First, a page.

Guest post by Sara Mackey
As positive as recent economic data has been in the United States, all economists agree that a full recovery is not possible without significant improvement in the residential real estate market. Banking foreclosures and qualifying for a mortgage with an adequate down payment are the obstacles at hand. As a result, the rental and leasing business has grown materially, well above inherent cost structures, and where there is high demand for rentals, the need for residential contracting firms is also increasing.
Is now the time to start your own residential contracting company? The answer is undoubtedly “Yes”. Timing can be everything for a new venture. The key for any new firm is to gather new customers as quickly as possible at low cost and to build on those early successes going forward. You also need to be passionate about being your own boss and be prepared for the time commitment involved. Your relationship skills will be tested every day, as you deal with your customers and with family members that feel that you may have become obsessed with your new undertaking.
Starting a new business can be a very time-consuming effort, but the rewards are worthwhile if you are persistent and determined to accomplish things on your own. Here are a few other pointers when starting a residential contracting firm:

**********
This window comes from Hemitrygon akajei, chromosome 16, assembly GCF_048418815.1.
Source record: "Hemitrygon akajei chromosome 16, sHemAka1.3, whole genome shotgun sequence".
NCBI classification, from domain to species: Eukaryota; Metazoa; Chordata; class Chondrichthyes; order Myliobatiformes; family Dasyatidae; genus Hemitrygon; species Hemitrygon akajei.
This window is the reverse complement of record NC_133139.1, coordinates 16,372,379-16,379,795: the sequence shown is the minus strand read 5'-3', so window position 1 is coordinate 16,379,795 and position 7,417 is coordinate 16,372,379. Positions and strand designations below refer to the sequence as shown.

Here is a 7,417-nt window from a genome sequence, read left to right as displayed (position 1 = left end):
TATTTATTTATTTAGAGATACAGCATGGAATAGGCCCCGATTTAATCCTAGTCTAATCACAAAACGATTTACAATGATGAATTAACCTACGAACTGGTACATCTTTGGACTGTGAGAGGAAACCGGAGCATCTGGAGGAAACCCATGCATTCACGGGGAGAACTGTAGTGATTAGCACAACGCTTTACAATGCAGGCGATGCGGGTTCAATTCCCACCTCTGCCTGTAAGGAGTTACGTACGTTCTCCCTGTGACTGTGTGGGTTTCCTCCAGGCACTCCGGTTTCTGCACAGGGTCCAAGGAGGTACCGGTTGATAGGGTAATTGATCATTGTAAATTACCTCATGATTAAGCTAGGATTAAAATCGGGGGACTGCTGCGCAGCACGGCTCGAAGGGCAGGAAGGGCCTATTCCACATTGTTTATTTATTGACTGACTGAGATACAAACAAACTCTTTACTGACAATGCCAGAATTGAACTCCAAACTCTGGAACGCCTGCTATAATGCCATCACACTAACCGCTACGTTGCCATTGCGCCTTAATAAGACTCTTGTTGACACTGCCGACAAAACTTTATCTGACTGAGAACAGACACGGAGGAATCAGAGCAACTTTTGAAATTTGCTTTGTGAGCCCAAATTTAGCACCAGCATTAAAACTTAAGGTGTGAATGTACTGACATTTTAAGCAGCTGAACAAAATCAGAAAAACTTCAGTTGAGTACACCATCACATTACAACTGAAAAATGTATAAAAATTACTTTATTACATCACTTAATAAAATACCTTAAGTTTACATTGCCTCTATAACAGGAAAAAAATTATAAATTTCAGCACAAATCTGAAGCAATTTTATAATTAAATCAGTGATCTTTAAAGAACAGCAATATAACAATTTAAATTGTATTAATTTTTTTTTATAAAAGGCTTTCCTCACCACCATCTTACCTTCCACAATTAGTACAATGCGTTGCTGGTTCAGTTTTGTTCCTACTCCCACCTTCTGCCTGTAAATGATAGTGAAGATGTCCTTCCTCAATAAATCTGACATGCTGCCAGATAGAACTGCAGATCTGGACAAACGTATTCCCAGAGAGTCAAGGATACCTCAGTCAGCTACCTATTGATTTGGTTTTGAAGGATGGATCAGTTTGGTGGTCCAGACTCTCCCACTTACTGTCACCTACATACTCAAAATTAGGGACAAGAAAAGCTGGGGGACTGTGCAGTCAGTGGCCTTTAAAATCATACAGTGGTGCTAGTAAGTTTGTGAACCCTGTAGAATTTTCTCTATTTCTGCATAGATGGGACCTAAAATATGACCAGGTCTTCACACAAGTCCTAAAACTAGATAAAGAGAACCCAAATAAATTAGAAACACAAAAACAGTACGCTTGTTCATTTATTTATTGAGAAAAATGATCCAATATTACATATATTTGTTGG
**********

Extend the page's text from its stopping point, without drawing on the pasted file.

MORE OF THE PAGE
- Self-Assessment: Now is the time to ask yourself and your family if you are ready to start your own company. Time will be in small supply, as well as money for the short-term. You will need discipline and an assortment of skills, although others can perform some of these tasks. You, however, will handle the hiring and firing, new client acquisition, accounting, and advertising. Timeliness and reliability are necessities in this industry, together with honesty. Check your passion and desire, and act accordingly;
- Industry Research: Research building codes, local permit requirements, and learn from other firms how they conduct their businesses. There are no shortcuts for experience, but counsel from industry “mentors” is highly advised;
- Prepare a Business Plan: You can get help for this effort, but you want to estimate in detail your equipment and staffing needs, state licensing requirements, insurance, website, and accounting/billing software needs. Offset these projections with expected customer revenues to arrive at your base-line financial needs. Investment capital will be needed to get started, and once you are up and running, you will also need working capital to cover operating deficits until you reach break-even and the delays in collecting from your clients. Arranging sources of investment and working capital will demand a healthy portion of your overall effort;
- Initial Marketing: Create an attractive name for your business, and decide how you will gather potential customers, prepare estimates, and allocate resources for the work at hand. A commercial vehicle with your information prominently displayed is a “must have”.
There is never a perfect time to start a new business, but the timing now seems appropriate. Good Luck!